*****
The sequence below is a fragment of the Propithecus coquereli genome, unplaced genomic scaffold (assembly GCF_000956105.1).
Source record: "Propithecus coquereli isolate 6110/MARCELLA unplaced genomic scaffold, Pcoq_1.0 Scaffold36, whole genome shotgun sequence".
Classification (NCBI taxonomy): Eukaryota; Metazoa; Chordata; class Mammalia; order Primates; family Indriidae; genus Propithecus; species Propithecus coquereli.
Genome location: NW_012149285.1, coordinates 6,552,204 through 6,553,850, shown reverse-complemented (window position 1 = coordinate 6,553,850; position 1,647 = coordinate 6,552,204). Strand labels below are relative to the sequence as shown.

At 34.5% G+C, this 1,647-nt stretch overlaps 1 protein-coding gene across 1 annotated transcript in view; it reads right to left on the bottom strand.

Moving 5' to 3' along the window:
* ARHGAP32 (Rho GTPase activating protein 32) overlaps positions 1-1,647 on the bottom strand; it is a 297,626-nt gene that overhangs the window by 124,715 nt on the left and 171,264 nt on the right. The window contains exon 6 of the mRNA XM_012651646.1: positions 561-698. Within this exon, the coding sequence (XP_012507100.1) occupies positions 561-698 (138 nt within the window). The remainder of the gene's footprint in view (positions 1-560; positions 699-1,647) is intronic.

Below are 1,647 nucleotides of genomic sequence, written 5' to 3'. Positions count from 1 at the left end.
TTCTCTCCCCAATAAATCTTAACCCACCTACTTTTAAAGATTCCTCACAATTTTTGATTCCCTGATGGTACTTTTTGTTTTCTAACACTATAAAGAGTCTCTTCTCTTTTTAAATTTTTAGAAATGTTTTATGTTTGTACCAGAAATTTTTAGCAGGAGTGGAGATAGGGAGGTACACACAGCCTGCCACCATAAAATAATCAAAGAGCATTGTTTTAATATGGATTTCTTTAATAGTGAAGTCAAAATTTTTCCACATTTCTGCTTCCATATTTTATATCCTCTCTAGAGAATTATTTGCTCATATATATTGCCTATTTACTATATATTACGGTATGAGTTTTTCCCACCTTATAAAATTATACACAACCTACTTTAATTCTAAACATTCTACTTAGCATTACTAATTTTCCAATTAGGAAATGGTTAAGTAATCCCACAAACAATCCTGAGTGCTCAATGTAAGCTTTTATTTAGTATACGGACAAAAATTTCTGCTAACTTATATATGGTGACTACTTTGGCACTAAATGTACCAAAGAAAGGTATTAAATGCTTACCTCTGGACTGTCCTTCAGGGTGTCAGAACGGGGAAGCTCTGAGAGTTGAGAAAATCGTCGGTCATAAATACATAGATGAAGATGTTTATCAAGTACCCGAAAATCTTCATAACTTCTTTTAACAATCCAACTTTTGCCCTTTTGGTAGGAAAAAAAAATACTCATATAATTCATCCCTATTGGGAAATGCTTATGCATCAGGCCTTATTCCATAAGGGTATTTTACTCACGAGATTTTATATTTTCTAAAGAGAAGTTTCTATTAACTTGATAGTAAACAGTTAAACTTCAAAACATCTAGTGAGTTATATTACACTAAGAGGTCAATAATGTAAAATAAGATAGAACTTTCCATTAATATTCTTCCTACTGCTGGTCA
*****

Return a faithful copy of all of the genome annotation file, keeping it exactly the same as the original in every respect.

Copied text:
The sequence below is a fragment of the Propithecus coquereli genome, unplaced genomic scaffold (assembly GCF_000956105.1).
Source record: "Propithecus coquereli isolate 6110/MARCELLA unplaced genomic scaffold, Pcoq_1.0 Scaffold36, whole genome shotgun sequence".
Classification (NCBI taxonomy): Eukaryota; Metazoa; Chordata; class Mammalia; order Primates; family Indriidae; genus Propithecus; species Propithecus coquereli.
Genome location: NW_012149285.1, coordinates 6,552,204 through 6,553,850, shown reverse-complemented (window position 1 = coordinate 6,553,850; position 1,647 = coordinate 6,552,204). Strand labels below are relative to the sequence as shown.

At 34.5% G+C, this 1,647-nt stretch overlaps 1 protein-coding gene across 1 annotated transcript in view; it reads right to left on the bottom strand.

Moving 5' to 3' along the window:
* ARHGAP32 (Rho GTPase activating protein 32) overlaps positions 1-1,647 on the bottom strand; it is a 297,626-nt gene that overhangs the window by 124,715 nt on the left and 171,264 nt on the right. The window contains exon 6 of the mRNA XM_012651646.1: positions 561-698. Within this exon, the coding sequence (XP_012507100.1) occupies positions 561-698 (138 nt within the window). The remainder of the gene's footprint in view (positions 1-560; positions 699-1,647) is intronic.

Below are 1,647 nucleotides of genomic sequence, written 5' to 3'. Positions count from 1 at the left end.
TTCTCTCCCCAATAAATCTTAACCCACCTACTTTTAAAGATTCCTCACAATTTTTGATTCCCTGATGGTACTTTTTGTTTTCTAACACTATAAAGAGTCTCTTCTCTTTTTAAATTTTTAGAAATGTTTTATGTTTGTACCAGAAATTTTTAGCAGGAGTGGAGATAGGGAGGTACACACAGCCTGCCACCATAAAATAATCAAAGAGCATTGTTTTAATATGGATTTCTTTAATAGTGAAGTCAAAATTTTTCCACATTTCTGCTTCCATATTTTATATCCTCTCTAGAGAATTATTTGCTCATATATATTGCCTATTTACTATATATTACGGTATGAGTTTTTCCCACCTTATAAAATTATACACAACCTACTTTAATTCTAAACATTCTACTTAGCATTACTAATTTTCCAATTAGGAAATGGTTAAGTAATCCCACAAACAATCCTGAGTGCTCAATGTAAGCTTTTATTTAGTATACGGACAAAAATTTCTGCTAACTTATATATGGTGACTACTTTGGCACTAAATGTACCAAAGAAAGGTATTAAATGCTTACCTCTGGACTGTCCTTCAGGGTGTCAGAACGGGGAAGCTCTGAGAGTTGAGAAAATCGTCGGTCATAAATACATAGATGAAGATGTTTATCAAGTACCCGAAAATCTTCATAACTTCTTTTAACAATCCAACTTTTGCCCTTTTGGTAGGAAAAAAAAATACTCATATAATTCATCCCTATTGGGAAATGCTTATGCATCAGGCCTTATTCCATAAGGGTATTTTACTCACGAGATTTTATATTTTCTAAAGAGAAGTTTCTATTAACTTGATAGTAAACAGTTAAACTTCAAAACATCTAGTGAGTTATATTACACTAAGAGGTCAATAATGTAAAATAAGATAGAACTTTCCATTAATATTCTTCCTACTGCTGGTCA